The template can work…but the players have to be there. They need to improve defense at a few spots and avoid mental errors that cost runs. They need to bring in Larry Walker to teach everyone from Ben Paulsen to Jeff Bridich how to run the bases! They have to get guys who can hover around a 4 ERA on the road and just keep the team in it at home. And their offense, to be blunt, has to be more dynamic (its why I fear for this team without CarGo if he is traded during the offseason), including in power up and down the line.
The great news is the organization is stacked with great prospects up and down their minor leagues, both positional players (only 1B seems bare right now, and several of the catching prospects could move over) and pitching (if they stay healthy). The Rox were recently ranked as the 3rd best farm system, and in MLB’s “Prospect Team of the Week” the Rox were one of the few with double-digit performances. So the help is coming, help that fits the template. And I know this won’t go over well but…you can thank Dan O’Dowd for that drafting and developmental plan, one that really does seem built around the template.
The Mariners are also trying to re-establish the template. But they have the added advantage of some decent pitching (3.84 home ERA and 4.66 road ERA), played decent defense and have added some power in Robinson Cano and Nelson Cruz (who hit over 40 again this year but just 14 at home). But they are still a year away likely. But unlike the NL where the great play of both the Pirates and the Cubs has made staying in the 2nd Wild Card race impossible (the Cubs with 80 wins would be leading the AL West and East and breathing down the Royals neck 2.5 games behind), the AL is a mess. In the NL no team is within 6.5 games of the 2nd WC. In the AL 7 teams are within 6.5 games. While there are only 22 games left in the season we have seen hard charges that allow a team 6 or 7 games back to come on and claim the Wild Card berth at the end (like that team in 2007 who plays at Coors). So the Mariners sit 6 back in the Wild Card, chasing down the current 2nd WC team, the Texas Rangers. The Rangers are at 73-66, so at least they are a .500+ team. The Mariners still think they have a chance. But they are 68-73! This is a losing team…granted with real talent and King Felix to lead their starting pitching. But how does a losing team think they still have a chance? Because that is the magic of September baseball in the 2 Wild Card baseball world.
So tonight the Rox stroll into town and the Mariners have to get a clean sweep against one of the worst road teams in all of baseball (interesting note, the 1st place Astros have only won 1 more game on the road….highlighting the fact that the Rox could be a much more interesting team if they just dominated at home as Rox teams usually do). A sweep of this three game series they have a chance to stay in the race (they have 3 against the Rangers on the road next weekend), and they do so having tossed King Felix the night before. So the Rox avoid the King but get one of the better pitchers for the Mariners have of late in Hisashi Iwakuma. In his last 7 starts he has a 2.98 ERA and a WHIP of just .91. So no easy night….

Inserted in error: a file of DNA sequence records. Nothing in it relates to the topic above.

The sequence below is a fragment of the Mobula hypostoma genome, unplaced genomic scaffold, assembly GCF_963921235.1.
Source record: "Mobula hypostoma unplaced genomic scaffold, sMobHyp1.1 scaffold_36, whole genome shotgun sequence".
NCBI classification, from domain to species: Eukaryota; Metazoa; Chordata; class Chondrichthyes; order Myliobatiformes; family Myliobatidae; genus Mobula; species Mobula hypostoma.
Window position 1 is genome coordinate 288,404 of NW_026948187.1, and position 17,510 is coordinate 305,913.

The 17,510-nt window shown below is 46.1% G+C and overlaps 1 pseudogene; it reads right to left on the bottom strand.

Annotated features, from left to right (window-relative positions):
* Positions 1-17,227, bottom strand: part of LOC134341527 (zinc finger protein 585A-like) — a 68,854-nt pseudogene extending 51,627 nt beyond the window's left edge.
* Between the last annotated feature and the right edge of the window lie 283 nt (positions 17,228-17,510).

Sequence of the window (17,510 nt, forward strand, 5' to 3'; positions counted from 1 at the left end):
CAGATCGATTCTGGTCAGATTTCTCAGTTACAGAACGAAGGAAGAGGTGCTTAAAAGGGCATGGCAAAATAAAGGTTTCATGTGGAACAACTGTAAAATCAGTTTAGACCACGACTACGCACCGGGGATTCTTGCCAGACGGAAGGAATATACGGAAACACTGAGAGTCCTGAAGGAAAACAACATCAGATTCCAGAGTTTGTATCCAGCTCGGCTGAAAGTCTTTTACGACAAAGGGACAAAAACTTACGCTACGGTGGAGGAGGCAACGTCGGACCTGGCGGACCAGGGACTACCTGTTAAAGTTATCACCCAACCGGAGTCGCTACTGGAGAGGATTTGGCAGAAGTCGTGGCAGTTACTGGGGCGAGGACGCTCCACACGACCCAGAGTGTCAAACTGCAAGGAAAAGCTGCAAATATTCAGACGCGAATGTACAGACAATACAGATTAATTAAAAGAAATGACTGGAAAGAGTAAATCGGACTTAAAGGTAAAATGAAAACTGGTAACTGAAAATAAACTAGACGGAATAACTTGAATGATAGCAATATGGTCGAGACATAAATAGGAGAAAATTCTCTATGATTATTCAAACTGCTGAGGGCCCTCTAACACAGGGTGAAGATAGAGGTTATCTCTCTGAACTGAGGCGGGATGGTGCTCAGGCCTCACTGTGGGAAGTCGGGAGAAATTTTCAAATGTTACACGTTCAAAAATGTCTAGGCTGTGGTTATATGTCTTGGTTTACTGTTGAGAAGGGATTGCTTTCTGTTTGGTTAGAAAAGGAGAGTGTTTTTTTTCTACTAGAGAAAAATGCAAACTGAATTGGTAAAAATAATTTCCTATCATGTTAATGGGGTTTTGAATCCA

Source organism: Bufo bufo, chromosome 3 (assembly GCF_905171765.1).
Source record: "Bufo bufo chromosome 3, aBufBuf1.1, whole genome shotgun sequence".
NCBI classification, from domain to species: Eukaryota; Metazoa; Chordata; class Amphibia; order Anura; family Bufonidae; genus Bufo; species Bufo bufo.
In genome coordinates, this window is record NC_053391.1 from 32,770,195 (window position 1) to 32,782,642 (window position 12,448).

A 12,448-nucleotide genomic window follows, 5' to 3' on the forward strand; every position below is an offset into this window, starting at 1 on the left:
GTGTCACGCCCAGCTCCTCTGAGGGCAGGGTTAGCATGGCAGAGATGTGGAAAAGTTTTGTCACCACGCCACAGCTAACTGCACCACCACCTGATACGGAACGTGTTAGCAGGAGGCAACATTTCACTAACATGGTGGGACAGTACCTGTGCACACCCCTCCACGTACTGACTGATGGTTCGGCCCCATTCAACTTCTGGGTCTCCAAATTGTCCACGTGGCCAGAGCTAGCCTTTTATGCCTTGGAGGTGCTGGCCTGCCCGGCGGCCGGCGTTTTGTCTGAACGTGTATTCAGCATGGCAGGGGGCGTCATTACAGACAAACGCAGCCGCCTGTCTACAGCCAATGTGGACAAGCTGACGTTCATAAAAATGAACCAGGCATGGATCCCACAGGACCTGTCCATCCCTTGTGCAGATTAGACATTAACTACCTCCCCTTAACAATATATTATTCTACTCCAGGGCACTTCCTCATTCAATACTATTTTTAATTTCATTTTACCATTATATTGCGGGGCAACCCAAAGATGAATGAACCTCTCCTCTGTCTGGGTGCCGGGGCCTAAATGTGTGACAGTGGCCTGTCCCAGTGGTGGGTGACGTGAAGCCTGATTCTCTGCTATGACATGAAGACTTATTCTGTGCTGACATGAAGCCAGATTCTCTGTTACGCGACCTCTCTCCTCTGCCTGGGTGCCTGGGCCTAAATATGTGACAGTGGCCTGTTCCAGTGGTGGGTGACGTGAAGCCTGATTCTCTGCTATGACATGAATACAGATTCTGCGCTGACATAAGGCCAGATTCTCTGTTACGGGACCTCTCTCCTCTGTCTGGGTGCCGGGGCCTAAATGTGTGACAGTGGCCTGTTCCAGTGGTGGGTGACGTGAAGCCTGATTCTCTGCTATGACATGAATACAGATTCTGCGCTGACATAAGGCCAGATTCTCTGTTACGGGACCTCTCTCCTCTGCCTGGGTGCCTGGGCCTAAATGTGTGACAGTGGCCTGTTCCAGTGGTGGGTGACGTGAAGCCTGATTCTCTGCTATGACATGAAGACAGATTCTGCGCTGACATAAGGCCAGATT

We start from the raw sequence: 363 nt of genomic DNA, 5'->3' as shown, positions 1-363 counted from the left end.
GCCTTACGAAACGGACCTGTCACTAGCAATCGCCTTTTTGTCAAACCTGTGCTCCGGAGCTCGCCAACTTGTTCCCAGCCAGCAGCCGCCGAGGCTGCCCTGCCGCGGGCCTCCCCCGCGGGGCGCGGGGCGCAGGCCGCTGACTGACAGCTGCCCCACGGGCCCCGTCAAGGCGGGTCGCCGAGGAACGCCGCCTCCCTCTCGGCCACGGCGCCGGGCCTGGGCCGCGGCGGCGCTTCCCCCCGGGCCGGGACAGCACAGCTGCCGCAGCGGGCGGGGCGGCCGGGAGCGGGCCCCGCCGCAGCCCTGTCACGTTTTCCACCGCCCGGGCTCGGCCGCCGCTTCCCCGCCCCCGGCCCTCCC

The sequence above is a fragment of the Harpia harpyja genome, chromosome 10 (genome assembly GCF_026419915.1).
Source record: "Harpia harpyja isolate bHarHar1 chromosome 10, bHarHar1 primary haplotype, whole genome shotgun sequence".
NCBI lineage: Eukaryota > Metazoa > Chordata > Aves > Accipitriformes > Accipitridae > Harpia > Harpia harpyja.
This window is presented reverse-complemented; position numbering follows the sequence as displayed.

The Rox counter with Chad Bettis, who has not looked like the pitcher he was before his stint on the DL with elbow inflammation. Bettis is such an intriguing pitcher. He has the stuff to be a solid #2 or a great #3 for years to come. He is still young at 26 (turns 27 next April), and in his whole career he has just 53 appearances (24 starts). He doesn’t become arbitration eligible until 2018 and a free agent until 2021, which means he represents a young, cheap, and talented option for this team.
For more on Chad Bettis, keep reading after the lineup….
A few things to watch in tonight’s lineups. Justin Morneau will be the Rox DH tonight vs the righty. Rockies killer Mark Trumbo is in the lineup (having been traded by Arizona earlier this year….where he tortured the Rox). In his career of 21 games against the Rockies he has a .359 BA, a 1.264 OPS thanks to a .451 OBP and .833 slugging percentage due to his 10 homers, 1 triple and 5 doubles in just 91 plate appearances (which include 13 walks, 2 intentional, and 13 Ks). Desclaso is in at short in place of both Reyes and Adames (not sure why you don’t play Adames). Garneau will be getting a lot of work the next few days as it turns out Hundley’s neck injury is much worse than initially believed (hopefully not really bad that impacts his ability to play in 2016 and beyond). Corey Dickerson, fresh off his homer in yesterday’s game is batting 2nd, where they wanted him to play this year. His absence in all but 46 games this year is one of those little things that has helped push a Rockies team that was going to need a lot of breaks to be .500 into the land of top 5 overall picks.